Because breastfeeding is so important to employee health and satisfaction, many employers choose to create a dedicated ‘Mother’s Room’ equipped with:

  • Comfortable chair and footstool
  • Electrical outlet
  • Small table or counter
  • Sink with running water
  • Refrigerator
  • Sanitary hand and surface wipes
  • Motivational posters and books

Employers can apply for designation as a ‘Breastfeeding Mother Friendly Employer.’

Healthy Benefits

High-grade breast pumps are efficient, save time, and more comfortable to use, but they can cost $200 or more. In your employee benefits package, include reimbursement for breast-pumps as a durable medical device or reimburse the rental of a hospital-grade pump.

Purchasing a hospital-grade multi-user pump and installing it in the ‘Mother’s Room’ is another way to save money as an employer and make expressing milk faster and more convenient for employees.

Providing coverage for lactation classes and lactation consultants will also help new families get breastfeeding off to a healthy start.

The Bottom Line

Workplaces have an important role in supporting breastfeeding, and the benefits accrue both ways.

For every 1,000 babies not breastfed, there were 2,033 extra physician
 visits, 212 extra hospitalization days, and 609 extra prescriptions for three 
illnesses alone – ear, respiratory, and gastrointestinal infection[ii].

CIGNA insurance studied the results of enrolling 343 employees in a lactation support program, and found annual savings of $240,000 in health care costs, 62 percent fewer prescriptions, and $60,000 savings in reduced absenteeism[iii].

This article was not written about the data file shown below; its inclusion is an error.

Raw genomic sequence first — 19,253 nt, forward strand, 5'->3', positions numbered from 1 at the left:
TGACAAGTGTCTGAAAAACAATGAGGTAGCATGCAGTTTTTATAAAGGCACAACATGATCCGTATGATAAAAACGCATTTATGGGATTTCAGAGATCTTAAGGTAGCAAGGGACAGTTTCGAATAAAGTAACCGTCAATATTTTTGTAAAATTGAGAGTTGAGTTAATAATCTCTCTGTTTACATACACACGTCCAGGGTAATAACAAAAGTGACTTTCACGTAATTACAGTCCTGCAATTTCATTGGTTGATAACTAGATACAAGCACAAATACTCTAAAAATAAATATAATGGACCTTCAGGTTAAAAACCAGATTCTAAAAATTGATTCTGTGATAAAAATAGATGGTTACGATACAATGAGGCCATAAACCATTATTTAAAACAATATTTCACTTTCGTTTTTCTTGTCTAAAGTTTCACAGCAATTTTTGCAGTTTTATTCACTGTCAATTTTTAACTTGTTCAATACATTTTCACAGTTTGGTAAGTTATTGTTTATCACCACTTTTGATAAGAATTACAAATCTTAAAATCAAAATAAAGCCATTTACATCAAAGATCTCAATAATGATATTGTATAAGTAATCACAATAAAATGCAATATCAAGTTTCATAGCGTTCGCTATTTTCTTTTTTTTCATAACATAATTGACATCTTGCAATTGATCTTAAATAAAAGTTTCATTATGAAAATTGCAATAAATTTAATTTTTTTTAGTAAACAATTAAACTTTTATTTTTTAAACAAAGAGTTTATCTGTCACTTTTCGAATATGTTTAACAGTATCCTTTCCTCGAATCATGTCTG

The next time you review your workplace wellness programs, make sure they include world-class support for breastfeeding mothers.

 


[i] Oregon Health Authority. Breastfeeding: Workplace Support. (2013). http://public.health.oregon.gov/HEALTHYPEOPLEFAMILIES/BABIES/BREASTFEEDING/Pages/workplace.aspx

[ii] Ball T & Wright A. (1999). Health care costs of formula- feeding in the first year of life. Pediatrics, 103 (4), 871-876.

[iii] Dickson V, Hawkes C, Slusser W, Lange L, & Cohen R. (2000). The positive impact of a corporate lactation program on breastfeeding initiation and duration rates: help for the working mother. Unpublished manuscript. Presented at the Annual Seminar for Physicians, co-sponsored by the American Academy of Pediatrics, American College of Obstetricians and Gynecologists, and La Leche League International, on July 21, 2000.


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Screen-Time: a Conversation with Jean Rystrom

I recently interviewed Jean Rystrom, National Clinical Lead for Screen-Time Reduction at Kaiser Permanente, for the Parenting in Portland newsletter.

“We have a problem with screen time,” declares my husband.

I glance up from my iPad and mumble, “I know. I just have to respond to this comment first.”

Ten minutes later, I wander out to the living room to find my husband scrolling through his iPhone, while our 13-year-old is doing the same. Our 11-year-old is on an iPad, our seven-year-old is on the laptop, and our two-year-old is looking over her shoulder.

My husband is right. We all have a problem with screen time. But what to do about it?

Please read the full interview here:

http://parentinginportland.com/2013/04/30/screen-time-a-conversation-with-jean-rystrom/